1. How Covid has impacted mental health in society, and what impact has the pandemic had on therapists?

We are learning more everyday about the physical health issues caused by the Covid pandemic, and we are also confronting the impact on the mental health of the worldwide population and learning to talk about it. What specifically are these impacts?

Well, firstly by an awful lot of loneliness and isolation. Even those living with people are still isolated from friends and families. Human beings are social animals, and this isolation is leading to poor mental health in many, a general feeling of overload, with long-term implications – depression, anxiety, and global overwhelmed feeling. And there is no mistaking, it is affecting everybody.

“Isolation is leading to poor mental health in many, a general feeling of overload, long-term impacts”

Secondly, the pandemic has increased the social divide. In terms of how we are experiencing this pandemic, how we are dealing with it, and eventually, how our mental health is impacted. This social divide acts as a catalyst in an already very high-tension situation leading to high levels of conflicts, very high levels of stress and eventually burnout.

For therapists, the situation is even more critical. Many of us are feeling significantly stressed, on the edge of burnout. We’ve all got this balancing act to manage of life and work.

For anyone that’s a key worker, you’re working in a very, very different environment, where you might not feel entirely safe and secure, and you are having to operate in a very different way.

2. What are the differences between stress and burnout

There’s a difference between stress and burnout, but that switch can happen really, really quickly.

Stress is today, putting in too much effort.

You can’t switch off. You feel your emotions strongly, were perhaps a bit snappy, maybe a bit more tearful, that hyperactive, anxious feeling like you’ve always got something on your mind. You’ve got less energy, and it’s starting to take perhaps a physical toll or maybe aches and pains.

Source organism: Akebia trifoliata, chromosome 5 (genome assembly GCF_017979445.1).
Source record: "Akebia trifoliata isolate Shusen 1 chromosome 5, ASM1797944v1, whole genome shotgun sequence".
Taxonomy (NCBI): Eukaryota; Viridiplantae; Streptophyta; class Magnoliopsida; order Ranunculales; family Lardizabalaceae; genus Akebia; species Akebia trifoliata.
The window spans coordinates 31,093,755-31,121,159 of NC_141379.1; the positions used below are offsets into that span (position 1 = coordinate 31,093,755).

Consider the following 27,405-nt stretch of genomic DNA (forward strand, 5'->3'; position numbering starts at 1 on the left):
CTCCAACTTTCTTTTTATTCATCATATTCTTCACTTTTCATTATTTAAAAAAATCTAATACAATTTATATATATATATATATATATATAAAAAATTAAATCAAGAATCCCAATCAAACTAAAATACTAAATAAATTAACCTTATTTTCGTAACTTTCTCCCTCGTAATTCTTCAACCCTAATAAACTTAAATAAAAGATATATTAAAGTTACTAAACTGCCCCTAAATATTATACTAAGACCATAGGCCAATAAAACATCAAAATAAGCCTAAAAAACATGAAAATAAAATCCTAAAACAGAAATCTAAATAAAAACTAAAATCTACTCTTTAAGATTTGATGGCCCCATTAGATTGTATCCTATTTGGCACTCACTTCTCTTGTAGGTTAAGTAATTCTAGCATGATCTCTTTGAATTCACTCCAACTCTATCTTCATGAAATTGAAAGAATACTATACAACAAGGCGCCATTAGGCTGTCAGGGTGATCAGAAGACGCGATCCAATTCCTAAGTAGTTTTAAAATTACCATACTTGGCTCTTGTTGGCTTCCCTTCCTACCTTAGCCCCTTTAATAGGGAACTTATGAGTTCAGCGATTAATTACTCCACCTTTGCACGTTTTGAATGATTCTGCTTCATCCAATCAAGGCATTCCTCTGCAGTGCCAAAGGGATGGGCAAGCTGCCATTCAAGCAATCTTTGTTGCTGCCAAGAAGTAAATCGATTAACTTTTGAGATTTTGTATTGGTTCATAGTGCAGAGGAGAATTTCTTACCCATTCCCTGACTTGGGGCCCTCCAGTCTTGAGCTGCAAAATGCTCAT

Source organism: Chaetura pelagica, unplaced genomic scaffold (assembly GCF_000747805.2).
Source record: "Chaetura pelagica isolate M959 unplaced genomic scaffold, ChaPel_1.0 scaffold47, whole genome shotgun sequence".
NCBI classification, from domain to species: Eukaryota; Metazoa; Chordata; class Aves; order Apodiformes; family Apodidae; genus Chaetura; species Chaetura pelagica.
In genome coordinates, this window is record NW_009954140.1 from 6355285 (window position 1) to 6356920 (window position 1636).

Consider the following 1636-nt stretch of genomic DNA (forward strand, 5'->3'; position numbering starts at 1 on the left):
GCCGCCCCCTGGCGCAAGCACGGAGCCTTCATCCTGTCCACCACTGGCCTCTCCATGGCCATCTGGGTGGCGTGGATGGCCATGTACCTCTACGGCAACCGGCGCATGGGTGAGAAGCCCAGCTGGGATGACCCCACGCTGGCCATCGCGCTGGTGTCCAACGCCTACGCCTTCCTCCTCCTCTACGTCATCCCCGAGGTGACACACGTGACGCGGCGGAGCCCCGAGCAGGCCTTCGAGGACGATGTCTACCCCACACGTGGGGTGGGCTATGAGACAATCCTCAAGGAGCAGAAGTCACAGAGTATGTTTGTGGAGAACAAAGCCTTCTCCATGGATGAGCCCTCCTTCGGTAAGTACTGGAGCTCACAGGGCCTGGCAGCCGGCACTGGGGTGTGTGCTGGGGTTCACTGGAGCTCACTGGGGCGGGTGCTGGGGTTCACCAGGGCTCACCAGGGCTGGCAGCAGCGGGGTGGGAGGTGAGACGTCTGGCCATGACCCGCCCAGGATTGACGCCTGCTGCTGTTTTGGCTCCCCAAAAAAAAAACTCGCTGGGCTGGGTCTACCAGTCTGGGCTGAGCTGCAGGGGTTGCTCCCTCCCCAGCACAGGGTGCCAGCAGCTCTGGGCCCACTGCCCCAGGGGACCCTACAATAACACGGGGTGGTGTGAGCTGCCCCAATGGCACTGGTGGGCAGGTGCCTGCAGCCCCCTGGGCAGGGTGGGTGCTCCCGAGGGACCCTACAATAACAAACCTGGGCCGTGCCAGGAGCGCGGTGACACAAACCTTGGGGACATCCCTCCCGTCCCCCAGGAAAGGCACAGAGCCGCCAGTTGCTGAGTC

“Under stress you still struggle to cope with pressures. But once burnout takes hold, you’re out of gas and you’ve given up”

Burnout, on the other hand, is quite a different feeling.

It’s when you can’t put any effort in. It’s all hard; you’re numb, your emotions are blunted. You’re not responding to things anymore because you’ve reached capacity. You can feel drained, helpless, lower motivation, and it’s taking more of an emotional toll on you. There is obviously still a physical toll from the stress, but it starts to take an emotional toll and tiny changes.

So, how can we avoid getting to that burnout stage? Well, first, let start with a simple definition.

3. What is wellbeing?

It’s a word that’s banded around all the time. We see it everywhere: “Self-care, wellbeing, compassion”, but what does it mean, what is it, can we get close to this legendary animal, this myth, and perhaps even thrive in its presence?

It’s pretty different for each of us, but there is a universally agreed definition of wellbeing:

“We talk about it in terms of this state of being comfortable, healthy, or happy.”

So it’s not just about the absence of disease or infirmity. It’s much more than that. It’s actually thriving, being in flow, rather than just not having an illness.

Dr Rangan Chatterjee talks about the four pillars of health and wellbeing.

  1. Relaxation.
  2. Food, in terms of nutrition.
  3. Movement, exercise and also not being sedentary.
  4. Sleep

“Easy to follow, easy to maintain and requires only the smallest amount of willpower” Dr Rangan Chatterjee – Feel better in 5

It’s a straightforward model (not an inaccessible myth), an effortless way of looking at what health and wellbeing actually is.

We don’t have to have an entire day at the spa (although that would be lovely). We don’t have to sit and meditate for an hour or have a couple of hours in the gym or exercising.